SNP accused of spending £600,000 on ‘propaganda’ campaign

Nicola Sturgeon
Nicola Sturgeon

SNP ministers have been criticised for spending more than £600,000 on a “propaganda” campaign which experts said was designed to fuel their push for independence rather than help vulnerable Scots.

Nicola Sturgeon’s Government used taxpayers’ money to launch a major nationwide advertising blitz on TV, radio, print and social media to promote a website they claimed would offer “lifeline” support to those struggling with the cost of living crisis.

However, critics denounced the online resource, which only directs users to other websites including several run by the UK Government, as “threadbare”.

Paul Baines, a professor of political marketing at the University of Leicester, said he believed the campaign had instead been devised to plant a political message.

The adverts present the SNP Government as caring and offering help in areas that are actually the responsibility of UK ministers.

'Pretty diabolical'

Overall, the Scottish Government spent £636,321 promoting its website between Sept 28 and Nov 22. It received only 323,359 unique visits in the period, meaning almost £2 in taxpayers’ cash was spent for every click.

On average, visitors spent less than a minute on the website before leaving, internal figures, released following a Freedom of Information request, show.

“If you look at the website they’re promoting, it’s pretty diabolical,” Prof Baines, also a Conservative councillor in Leicestershire, said.

“But they are a campaigning government whose whole ethos is to make Westminster, and the Tories in particular, seem out of touch.

“Signposting people to services might be legitimate but should they have spent £630,000 promoting a website when they could have spent it on the homeless?

“It’s a form of propaganda and governments are always tempted to do this before elections.

“It’s a way of them saying ‘this cost of living crisis is nothing to do with us,’ and ‘look at what we were trying to do to help’.”

'False impression'

The Scottish Government has repeatedly claimed it has provided £3 billion to help families with the cost of living.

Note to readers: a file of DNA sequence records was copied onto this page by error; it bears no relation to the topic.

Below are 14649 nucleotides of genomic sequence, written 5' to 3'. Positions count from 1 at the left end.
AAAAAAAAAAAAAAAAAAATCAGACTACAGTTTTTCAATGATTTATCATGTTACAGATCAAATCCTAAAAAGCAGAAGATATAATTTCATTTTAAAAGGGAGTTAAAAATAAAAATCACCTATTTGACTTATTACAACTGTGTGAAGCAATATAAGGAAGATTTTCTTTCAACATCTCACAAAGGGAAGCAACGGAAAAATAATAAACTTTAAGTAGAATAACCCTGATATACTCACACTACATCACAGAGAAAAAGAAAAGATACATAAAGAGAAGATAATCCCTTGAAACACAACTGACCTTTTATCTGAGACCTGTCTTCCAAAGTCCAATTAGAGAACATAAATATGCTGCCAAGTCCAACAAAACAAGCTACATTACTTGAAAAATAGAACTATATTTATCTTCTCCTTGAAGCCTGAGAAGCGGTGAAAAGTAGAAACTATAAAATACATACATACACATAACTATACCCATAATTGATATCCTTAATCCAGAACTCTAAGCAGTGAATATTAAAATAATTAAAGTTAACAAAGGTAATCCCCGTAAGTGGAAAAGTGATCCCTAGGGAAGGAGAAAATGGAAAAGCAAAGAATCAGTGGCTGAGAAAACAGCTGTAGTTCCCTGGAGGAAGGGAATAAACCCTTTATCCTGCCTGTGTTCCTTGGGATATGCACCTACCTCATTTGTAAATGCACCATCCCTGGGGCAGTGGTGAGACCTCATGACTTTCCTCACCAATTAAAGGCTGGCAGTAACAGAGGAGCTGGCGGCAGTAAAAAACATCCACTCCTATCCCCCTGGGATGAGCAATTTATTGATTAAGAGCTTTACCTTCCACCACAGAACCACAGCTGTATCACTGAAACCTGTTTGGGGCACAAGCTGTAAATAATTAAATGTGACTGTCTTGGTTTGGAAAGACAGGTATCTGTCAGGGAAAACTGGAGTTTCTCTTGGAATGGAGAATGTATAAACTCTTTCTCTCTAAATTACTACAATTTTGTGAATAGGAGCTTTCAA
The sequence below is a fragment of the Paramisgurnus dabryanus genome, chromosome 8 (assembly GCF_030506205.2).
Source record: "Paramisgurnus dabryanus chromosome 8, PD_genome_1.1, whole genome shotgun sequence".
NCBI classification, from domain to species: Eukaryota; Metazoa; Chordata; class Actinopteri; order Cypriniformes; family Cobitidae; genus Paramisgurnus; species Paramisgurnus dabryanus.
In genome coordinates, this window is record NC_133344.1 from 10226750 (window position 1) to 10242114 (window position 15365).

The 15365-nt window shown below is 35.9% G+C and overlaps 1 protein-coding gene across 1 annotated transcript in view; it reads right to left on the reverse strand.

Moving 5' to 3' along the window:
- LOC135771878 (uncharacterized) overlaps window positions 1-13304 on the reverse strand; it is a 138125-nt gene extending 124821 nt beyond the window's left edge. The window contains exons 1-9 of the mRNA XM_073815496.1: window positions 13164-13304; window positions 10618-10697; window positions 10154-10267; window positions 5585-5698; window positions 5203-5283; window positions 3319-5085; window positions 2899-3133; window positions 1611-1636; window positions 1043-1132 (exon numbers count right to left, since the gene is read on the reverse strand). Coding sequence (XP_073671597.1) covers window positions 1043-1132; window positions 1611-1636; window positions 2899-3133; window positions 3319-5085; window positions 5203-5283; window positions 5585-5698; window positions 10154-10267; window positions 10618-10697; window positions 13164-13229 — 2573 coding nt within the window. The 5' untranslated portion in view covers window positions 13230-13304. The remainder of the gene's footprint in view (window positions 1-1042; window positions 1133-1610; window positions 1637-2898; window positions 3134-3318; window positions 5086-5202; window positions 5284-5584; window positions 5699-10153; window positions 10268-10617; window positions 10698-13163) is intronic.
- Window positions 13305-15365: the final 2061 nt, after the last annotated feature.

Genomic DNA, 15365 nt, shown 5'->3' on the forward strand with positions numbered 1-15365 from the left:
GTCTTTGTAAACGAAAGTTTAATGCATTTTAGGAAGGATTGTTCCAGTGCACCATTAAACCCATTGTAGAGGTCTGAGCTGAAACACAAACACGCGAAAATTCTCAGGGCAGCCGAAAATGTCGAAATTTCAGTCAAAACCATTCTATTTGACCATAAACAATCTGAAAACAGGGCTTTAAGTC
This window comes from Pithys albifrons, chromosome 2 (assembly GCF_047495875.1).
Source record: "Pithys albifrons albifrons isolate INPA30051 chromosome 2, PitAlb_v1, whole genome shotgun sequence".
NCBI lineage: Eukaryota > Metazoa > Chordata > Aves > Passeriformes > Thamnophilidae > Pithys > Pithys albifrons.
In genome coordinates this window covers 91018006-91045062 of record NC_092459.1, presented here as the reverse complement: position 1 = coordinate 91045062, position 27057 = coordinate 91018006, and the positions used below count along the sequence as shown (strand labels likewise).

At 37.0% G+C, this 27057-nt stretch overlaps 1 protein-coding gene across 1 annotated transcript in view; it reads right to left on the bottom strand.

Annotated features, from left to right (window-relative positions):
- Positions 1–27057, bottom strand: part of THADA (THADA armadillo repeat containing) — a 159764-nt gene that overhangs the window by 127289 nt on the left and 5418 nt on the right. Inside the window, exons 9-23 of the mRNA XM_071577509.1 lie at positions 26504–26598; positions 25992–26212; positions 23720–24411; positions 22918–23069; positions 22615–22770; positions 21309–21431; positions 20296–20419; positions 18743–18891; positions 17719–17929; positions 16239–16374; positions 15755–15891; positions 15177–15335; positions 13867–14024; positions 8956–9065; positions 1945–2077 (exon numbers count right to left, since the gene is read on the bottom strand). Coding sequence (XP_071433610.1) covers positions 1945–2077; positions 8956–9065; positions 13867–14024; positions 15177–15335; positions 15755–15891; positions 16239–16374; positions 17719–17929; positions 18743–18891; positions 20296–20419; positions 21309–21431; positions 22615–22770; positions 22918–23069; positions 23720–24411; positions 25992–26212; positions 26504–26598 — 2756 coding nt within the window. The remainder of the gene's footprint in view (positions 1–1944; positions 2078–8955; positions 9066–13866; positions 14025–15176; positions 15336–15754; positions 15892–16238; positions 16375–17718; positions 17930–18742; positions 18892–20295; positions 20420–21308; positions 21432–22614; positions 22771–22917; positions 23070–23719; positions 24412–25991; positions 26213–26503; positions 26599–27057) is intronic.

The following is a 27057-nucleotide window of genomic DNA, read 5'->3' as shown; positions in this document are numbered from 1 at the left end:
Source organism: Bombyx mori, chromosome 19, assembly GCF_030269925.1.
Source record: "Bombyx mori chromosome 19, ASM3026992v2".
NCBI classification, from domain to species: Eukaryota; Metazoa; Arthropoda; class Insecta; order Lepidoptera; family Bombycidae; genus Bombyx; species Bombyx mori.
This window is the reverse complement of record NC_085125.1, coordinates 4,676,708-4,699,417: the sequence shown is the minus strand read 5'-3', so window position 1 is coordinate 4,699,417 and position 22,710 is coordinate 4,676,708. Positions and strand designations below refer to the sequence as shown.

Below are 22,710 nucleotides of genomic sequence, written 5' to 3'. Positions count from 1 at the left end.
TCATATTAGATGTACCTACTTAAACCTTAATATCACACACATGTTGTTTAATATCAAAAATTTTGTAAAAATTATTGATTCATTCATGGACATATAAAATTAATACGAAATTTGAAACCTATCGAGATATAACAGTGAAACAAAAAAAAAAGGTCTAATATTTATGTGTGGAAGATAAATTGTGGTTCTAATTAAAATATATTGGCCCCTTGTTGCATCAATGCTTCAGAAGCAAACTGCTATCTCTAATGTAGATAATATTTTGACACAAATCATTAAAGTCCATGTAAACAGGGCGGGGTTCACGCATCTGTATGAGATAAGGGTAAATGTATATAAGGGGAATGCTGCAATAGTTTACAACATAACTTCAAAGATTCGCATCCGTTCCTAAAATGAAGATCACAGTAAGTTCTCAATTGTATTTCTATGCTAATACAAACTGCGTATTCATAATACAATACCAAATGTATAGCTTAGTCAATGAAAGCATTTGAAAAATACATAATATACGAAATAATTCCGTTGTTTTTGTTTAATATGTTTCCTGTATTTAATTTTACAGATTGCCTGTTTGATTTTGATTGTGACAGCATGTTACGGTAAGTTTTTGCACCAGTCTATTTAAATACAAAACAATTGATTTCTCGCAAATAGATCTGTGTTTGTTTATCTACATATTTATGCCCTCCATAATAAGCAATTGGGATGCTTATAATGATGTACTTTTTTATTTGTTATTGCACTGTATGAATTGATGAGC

However, independent Holyrood researchers found policies announced since the onset of the current crisis amounted to less than a sixth of the claimed spend.

Several nationalist politicians used the creation of the website to refute claims SNP ministers were not doing enough and to launch political attacks.

Rona Mackay, an SNP MP, claimed it showed how the Scottish Government was doing “everything within its powers to support people who are struggling during this Tory-made cost of living crisis”.

The Scottish Tories said the data on the advertising campaign confirmed fears that SNP ministers had been more interested in creating a high-profile advertising push to create an impression they were taking action.

“The significant money the SNP have splurged on this campaign appears to have been more about trying to garner positive headlines, rather than delivering actual support to people who need it most,” Miles Briggs, the party’s shadow social justice secretary, said.

“Given the scale of the global cost of living crisis, serious questions have to be asked as to why the SNP Government produced such a threadbare website for people to access.

“It ultimately directs people elsewhere, including to the UK Government, and due to this lack of information, users are leaving the website almost as quickly as they arrived.”

Visits to website fall

Since spending to promote the website ended in late November, the number of visitors to the website has continued to fall.

In the week to Dec 27, there were just 11,506 visitors, rising to 17,232 in the week to Jan 3. Between Sept 8 and Jan 3 there were 441,522 unique page views.

A Scottish Government spokesman said: “Effective communication is an essential aspect of the Scottish Government’s work and is required to increase public awareness and encourage uptake of key government policies.

“The campaign aims were to increase awareness of the help on offer and de-stigmatise the need for financial support and advice, as well as promoting key sources of information.”